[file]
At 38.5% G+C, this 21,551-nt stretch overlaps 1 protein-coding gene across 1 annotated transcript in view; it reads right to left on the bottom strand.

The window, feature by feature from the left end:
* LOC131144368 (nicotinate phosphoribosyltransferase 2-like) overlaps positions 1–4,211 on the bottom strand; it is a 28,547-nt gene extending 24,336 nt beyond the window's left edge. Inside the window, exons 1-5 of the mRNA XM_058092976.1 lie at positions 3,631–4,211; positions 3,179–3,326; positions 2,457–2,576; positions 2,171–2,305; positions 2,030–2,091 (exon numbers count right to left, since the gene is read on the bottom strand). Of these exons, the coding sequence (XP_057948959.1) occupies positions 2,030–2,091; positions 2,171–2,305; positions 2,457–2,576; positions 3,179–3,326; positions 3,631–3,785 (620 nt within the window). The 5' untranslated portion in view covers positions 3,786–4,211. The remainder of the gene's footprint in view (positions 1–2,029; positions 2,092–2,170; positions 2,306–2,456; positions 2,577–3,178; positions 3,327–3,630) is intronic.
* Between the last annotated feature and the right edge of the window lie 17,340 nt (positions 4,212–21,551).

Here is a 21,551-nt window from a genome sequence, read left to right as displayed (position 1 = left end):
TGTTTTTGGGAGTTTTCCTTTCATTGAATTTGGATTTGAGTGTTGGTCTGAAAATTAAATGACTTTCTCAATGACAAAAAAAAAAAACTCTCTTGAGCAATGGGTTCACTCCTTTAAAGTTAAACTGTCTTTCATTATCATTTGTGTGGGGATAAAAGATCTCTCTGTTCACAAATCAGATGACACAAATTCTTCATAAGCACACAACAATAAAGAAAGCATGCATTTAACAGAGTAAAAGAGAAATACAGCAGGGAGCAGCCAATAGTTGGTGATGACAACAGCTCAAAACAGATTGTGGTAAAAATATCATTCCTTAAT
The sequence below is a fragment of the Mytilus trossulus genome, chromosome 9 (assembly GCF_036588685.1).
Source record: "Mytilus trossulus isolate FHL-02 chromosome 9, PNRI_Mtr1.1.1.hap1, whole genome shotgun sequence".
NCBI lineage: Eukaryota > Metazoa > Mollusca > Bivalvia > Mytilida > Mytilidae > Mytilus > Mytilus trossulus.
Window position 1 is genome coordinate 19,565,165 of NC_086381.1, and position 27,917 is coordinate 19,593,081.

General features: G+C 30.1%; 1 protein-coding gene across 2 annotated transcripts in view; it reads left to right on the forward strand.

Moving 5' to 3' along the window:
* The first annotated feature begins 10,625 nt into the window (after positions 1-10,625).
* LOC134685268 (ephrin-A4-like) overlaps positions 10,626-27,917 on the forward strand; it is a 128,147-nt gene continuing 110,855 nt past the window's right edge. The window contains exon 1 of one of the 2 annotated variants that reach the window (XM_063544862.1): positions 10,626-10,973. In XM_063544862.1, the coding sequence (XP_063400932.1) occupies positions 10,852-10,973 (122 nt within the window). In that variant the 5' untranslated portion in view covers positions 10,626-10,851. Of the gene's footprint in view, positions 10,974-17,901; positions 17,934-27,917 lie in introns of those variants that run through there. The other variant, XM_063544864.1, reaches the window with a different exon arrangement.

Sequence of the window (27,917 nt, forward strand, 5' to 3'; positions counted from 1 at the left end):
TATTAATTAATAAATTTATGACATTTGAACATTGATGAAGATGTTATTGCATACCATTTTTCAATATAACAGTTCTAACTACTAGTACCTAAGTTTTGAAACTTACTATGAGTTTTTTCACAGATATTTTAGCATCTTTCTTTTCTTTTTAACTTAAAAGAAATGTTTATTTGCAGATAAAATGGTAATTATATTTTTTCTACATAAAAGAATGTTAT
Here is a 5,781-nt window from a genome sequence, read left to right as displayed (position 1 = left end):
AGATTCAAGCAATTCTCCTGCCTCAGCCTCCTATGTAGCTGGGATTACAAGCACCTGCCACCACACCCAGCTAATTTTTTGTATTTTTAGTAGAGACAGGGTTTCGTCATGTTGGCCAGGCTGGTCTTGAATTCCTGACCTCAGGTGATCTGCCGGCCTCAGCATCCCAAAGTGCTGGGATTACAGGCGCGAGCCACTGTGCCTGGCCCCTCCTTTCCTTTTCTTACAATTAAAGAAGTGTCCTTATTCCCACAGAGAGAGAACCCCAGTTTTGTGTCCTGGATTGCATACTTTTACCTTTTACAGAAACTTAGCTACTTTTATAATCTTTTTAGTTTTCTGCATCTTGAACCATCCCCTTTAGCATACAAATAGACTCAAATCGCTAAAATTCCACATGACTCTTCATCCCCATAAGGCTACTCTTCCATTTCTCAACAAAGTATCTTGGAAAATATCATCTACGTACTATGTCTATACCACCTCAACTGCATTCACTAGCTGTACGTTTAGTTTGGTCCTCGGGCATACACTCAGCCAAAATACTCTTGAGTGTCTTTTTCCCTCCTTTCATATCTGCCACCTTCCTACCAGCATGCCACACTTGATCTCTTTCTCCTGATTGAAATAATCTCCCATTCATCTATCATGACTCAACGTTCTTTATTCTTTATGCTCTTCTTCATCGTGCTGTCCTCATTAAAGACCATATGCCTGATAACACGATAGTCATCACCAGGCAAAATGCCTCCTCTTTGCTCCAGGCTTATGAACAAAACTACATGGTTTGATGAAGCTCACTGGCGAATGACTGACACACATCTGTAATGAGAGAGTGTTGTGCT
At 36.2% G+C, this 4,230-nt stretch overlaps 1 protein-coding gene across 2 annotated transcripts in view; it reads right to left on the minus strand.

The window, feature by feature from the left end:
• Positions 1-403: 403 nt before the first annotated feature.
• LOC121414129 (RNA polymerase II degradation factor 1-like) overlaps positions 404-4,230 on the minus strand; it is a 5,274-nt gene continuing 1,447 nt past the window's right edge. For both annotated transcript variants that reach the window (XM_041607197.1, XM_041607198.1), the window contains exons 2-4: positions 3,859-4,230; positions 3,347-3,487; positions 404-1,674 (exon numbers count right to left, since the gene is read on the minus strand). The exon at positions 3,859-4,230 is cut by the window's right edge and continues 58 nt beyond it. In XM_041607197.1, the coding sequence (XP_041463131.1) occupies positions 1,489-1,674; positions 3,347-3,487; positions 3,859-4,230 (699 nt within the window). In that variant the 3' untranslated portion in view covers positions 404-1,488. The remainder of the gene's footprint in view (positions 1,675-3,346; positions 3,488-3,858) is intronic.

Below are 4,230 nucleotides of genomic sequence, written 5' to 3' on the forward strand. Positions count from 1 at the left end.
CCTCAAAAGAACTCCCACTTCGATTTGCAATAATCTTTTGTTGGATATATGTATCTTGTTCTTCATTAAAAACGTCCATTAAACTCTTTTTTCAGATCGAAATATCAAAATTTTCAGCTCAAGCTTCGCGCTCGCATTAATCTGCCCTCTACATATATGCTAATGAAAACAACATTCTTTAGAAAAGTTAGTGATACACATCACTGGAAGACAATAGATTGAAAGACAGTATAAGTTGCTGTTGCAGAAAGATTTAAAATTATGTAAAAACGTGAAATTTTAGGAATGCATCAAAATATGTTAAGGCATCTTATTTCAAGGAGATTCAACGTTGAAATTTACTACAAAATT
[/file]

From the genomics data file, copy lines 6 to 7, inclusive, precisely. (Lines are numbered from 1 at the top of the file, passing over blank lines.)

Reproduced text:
TGTTTTTGGGAGTTTTCCTTTCATTGAATTTGGATTTGAGTGTTGGTCTGAAAATTAAATGACTTTCTCAATGACAAAAAAAAAAAACTCTCTTGAGCAATGGGTTCACTCCTTTAAAGTTAAACTGTCTTTCATTATCATTTGTGTGGGGATAAAAGATCTCTCTGTTCACAAATCAGATGACACAAATTCTTCATAAGCACACAACAATAAAGAAAGCATGCATTTAACAGAGTAAAAGAGAAATACAGCAGGGAGCAGCCAATAGTTGGTGATGACAACAGCTCAAAACAGATTGTGGTAAAAATATCATTCCTTAAT
The sequence below is a fragment of the Mytilus trossulus genome, chromosome 9 (assembly GCF_036588685.1).